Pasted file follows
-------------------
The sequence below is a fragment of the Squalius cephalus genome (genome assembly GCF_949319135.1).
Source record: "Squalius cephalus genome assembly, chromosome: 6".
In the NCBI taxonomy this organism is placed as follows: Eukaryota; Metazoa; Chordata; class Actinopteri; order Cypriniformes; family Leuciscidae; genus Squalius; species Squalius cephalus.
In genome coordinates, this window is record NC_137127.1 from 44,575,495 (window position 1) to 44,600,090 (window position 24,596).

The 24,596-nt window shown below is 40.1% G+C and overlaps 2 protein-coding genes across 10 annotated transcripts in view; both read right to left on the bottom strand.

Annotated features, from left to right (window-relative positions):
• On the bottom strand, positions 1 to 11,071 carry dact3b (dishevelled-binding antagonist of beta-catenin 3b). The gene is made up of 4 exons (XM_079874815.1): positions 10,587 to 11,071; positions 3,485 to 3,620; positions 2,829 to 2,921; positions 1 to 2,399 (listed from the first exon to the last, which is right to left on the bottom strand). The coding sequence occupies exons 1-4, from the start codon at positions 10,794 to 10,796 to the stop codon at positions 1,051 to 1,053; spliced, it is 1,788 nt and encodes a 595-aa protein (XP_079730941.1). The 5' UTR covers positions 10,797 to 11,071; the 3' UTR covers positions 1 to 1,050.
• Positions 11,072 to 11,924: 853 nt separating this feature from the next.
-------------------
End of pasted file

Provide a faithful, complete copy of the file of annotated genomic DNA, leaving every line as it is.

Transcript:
The sequence below is a fragment of the Squalius cephalus genome (genome assembly GCF_949319135.1).
Source record: "Squalius cephalus genome assembly, chromosome: 6".
In the NCBI taxonomy this organism is placed as follows: Eukaryota; Metazoa; Chordata; class Actinopteri; order Cypriniformes; family Leuciscidae; genus Squalius; species Squalius cephalus.
In genome coordinates, this window is record NC_137127.1 from 44,575,495 (window position 1) to 44,600,090 (window position 24,596).

The 24,596-nt window shown below is 40.1% G+C and overlaps 2 protein-coding genes across 10 annotated transcripts in view; both read right to left on the bottom strand.

Annotated features, from left to right (window-relative positions):
• On the bottom strand, positions 1 to 11,071 carry dact3b (dishevelled-binding antagonist of beta-catenin 3b). The gene is made up of 4 exons (XM_079874815.1): positions 10,587 to 11,071; positions 3,485 to 3,620; positions 2,829 to 2,921; positions 1 to 2,399 (listed from the first exon to the last, which is right to left on the bottom strand). The coding sequence occupies exons 1-4, from the start codon at positions 10,794 to 10,796 to the stop codon at positions 1,051 to 1,053; spliced, it is 1,788 nt and encodes a 595-aa protein (XP_079730941.1). The 5' UTR covers positions 10,797 to 11,071; the 3' UTR covers positions 1 to 1,050.
• Positions 11,072 to 11,924: 853 nt separating this feature from the next.